By Jerry Pacheco
During the past twenty years working in Mexico, I have picked up several food tastes that have become part of my everyday life. I don’t mind a “tomatoey” clamato mixed with my beer. I now love to put cilantro, onions, and even cabbage in my posole (pozole in Mexico). And, I picked up the habit of squeezing lime on fruit, vegetables tacos, chicken, and even steaks. Growing up in northern New Mexico, limes were an exotic fruit that we never used in our household, which was accustomed to a very basic diet. I remember going to the store with my mother and begging to buy a couple to try them. We didn’t use them in any food or beverage preparation, so I ate them raw.
Traveling throughout Mexico and working with my Mexican colleagues has made me become addicted to this green citrus fruit, some almost as big as a baseball and others barely the size of a large nut. Nowadays, I always have my refrigerator stocked with these beauties. However, in the past year, the squeeze has been put on my lime addiction.
A friend of mine recently had a birthday party. She had her celebration at a favorite bar and per her Mexican tradition she ordered a shot of tequila for everybody. I am not a big tequila drinker, but it was her birthday so I waited for my glass to arrive. When it did, instead of the traditional lime garnish it came with an orange slice. Puzzled, I asked the waitress about the orange. She proceeded to explain to me that unless the customer specifically asks for lime, drinks were now served with orange slices.
This is not the only incident. I frequently go to a Mexican restaurant that features my favorite style of tacos, tacos al pastor. I love the spit-fired meat with onions, cilantro, salsa and drenched with freshly squeezed lime. To my surprise, the order arrived without the half limes that usually accompany the meal. Again, it was explained to me that only if a customer asks for limes will they come with the meal. I was then offered a little container with lime juice.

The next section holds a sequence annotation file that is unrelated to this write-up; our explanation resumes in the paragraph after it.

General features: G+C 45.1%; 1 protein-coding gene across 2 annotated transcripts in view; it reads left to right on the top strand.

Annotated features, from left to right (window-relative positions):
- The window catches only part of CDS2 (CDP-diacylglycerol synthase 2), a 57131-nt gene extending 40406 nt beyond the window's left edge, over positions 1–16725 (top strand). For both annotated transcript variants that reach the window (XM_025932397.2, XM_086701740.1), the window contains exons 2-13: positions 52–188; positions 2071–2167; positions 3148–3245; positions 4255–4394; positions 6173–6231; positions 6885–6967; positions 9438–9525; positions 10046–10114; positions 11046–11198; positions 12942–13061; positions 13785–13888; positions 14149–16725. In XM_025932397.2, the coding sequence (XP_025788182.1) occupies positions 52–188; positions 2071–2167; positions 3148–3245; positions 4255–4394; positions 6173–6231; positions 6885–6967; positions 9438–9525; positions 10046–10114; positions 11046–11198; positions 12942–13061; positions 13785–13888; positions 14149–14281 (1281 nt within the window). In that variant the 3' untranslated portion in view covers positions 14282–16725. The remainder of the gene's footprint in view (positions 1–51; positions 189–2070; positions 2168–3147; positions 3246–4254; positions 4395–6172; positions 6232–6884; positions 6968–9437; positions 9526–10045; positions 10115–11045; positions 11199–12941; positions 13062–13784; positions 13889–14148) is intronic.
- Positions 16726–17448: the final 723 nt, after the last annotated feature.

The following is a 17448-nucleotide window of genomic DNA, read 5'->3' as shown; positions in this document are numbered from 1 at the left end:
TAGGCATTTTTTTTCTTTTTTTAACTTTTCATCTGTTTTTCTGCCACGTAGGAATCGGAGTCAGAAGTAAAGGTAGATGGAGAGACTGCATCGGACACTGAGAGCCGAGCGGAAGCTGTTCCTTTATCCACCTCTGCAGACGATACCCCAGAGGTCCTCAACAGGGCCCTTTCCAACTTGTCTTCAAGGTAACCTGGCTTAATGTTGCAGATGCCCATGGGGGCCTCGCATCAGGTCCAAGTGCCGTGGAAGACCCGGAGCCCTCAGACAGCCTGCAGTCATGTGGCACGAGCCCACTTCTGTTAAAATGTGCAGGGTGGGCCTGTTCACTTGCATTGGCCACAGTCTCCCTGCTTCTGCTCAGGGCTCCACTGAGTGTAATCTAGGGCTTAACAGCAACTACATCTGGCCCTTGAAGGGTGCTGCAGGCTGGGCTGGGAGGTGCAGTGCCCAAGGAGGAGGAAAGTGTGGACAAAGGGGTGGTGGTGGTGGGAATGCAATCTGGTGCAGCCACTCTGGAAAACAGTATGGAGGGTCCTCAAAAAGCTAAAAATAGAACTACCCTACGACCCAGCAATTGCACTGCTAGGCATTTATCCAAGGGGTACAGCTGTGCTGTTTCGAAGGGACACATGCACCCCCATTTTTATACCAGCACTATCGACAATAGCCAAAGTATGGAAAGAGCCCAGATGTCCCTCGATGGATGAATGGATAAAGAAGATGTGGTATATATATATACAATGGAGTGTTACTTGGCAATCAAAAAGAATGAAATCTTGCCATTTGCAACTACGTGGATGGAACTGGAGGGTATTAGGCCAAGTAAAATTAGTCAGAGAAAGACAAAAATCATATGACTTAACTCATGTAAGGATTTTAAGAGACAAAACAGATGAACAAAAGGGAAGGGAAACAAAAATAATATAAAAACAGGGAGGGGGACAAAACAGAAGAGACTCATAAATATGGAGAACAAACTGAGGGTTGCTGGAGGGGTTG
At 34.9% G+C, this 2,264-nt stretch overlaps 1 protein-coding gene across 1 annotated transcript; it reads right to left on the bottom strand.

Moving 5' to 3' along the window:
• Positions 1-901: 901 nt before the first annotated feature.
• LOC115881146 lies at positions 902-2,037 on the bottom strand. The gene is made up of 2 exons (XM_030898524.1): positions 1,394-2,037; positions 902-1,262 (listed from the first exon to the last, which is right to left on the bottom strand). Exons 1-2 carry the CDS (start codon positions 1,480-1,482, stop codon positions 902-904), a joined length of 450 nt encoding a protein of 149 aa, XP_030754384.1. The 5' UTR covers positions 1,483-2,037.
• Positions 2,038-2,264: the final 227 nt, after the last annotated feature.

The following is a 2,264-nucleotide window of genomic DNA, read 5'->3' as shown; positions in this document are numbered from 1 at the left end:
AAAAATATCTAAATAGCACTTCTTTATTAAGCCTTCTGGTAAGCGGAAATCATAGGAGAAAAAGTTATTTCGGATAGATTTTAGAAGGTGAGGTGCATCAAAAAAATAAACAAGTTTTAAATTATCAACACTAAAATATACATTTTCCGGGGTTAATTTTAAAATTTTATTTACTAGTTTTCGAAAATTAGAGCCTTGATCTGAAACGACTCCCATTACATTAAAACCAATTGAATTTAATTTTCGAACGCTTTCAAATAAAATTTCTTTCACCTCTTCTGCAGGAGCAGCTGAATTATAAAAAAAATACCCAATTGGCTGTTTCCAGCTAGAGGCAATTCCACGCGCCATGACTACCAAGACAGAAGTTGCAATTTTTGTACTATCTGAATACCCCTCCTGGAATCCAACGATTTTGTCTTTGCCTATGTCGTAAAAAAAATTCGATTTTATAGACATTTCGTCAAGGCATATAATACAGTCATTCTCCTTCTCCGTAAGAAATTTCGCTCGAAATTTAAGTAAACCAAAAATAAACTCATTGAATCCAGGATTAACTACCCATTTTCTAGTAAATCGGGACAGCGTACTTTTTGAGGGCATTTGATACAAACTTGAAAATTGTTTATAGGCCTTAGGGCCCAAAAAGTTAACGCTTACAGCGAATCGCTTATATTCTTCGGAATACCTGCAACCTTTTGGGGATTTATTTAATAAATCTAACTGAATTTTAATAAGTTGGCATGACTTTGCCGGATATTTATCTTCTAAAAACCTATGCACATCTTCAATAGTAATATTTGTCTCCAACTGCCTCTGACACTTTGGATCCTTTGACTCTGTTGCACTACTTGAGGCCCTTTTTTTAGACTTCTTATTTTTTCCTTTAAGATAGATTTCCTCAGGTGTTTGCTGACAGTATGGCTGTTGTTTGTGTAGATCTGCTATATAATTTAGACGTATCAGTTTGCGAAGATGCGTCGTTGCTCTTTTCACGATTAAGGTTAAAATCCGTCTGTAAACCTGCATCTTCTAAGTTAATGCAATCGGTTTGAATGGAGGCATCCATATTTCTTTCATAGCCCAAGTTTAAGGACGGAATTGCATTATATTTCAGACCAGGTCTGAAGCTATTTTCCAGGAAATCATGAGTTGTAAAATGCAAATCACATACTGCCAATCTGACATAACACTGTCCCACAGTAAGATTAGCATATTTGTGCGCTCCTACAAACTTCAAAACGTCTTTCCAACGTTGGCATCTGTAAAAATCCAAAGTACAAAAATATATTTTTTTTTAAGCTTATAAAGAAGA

Two major factors are affecting the supply and price of limes. The first is a weird disease referred to in Chinese as “huanglongbing”, and in English as either “Yellow Dragon Disease” or “Citrus Greening Disease”. This disease that affects citrus plants is carried by a bug called the Asian citrus psyllid, and causes bitter fruit, while eventually destroying the plant. Citrus growers in Florida have been severely affected by this disease, which is also prevalent in Brazil and making inroads into California.
The other factor is a human one. In Mexico’s interior states such as Michoacan, drug cartels have wreaked havoc on local citrus farmers by the continuing drug wars, and the extortion of farmers by cartel members. This has hampered the production and distribution of Mexico’s famous limes to the U.S. In this manner, the illegal drug industry is not only affecting the supply of drugs to the U.S., it is also affecting a very popular fruit export.
These two factors have caused the price of limes to skyrocket more than 400 percent in some parts of the U.S. Whereas limes used to cost $30 per case, they are now selling at more than $130 in some parts of the country. Restaurant and bar owners, sensitive to how these price increases are affecting their bottom line, are limiting the amount of limes they provide with food and drinks as a garnish – thus, the tendency to substitute other citrus fruits such as lemons and oranges.
Something as simple as a lime can illustrate how economies are tightly tied together by the global market. It is a very classic economic case of supply and demand. Mexico has developed a comparative advantage, due to its weather, soil, and proximity to the huge U.S. market, of growing citrus fruits such as limes. The U.S. depends on Mexico for much of its fresh fruit and vegetables, which supplement what the U.S. grows for its own population. When a hiccup occurs in the production of a particular product in Mexico that is destined for export to the U.S., Americans feel a pinch in their wallets.
So the next time you order your Corona beer and the waitress brings you a bottle topped with a slice of lemon or orange, sit back, relax, pray for stability in Mexico and hope that weather conditions will eradicate that pesky citrus bug. All of us lime lovers are depending on this.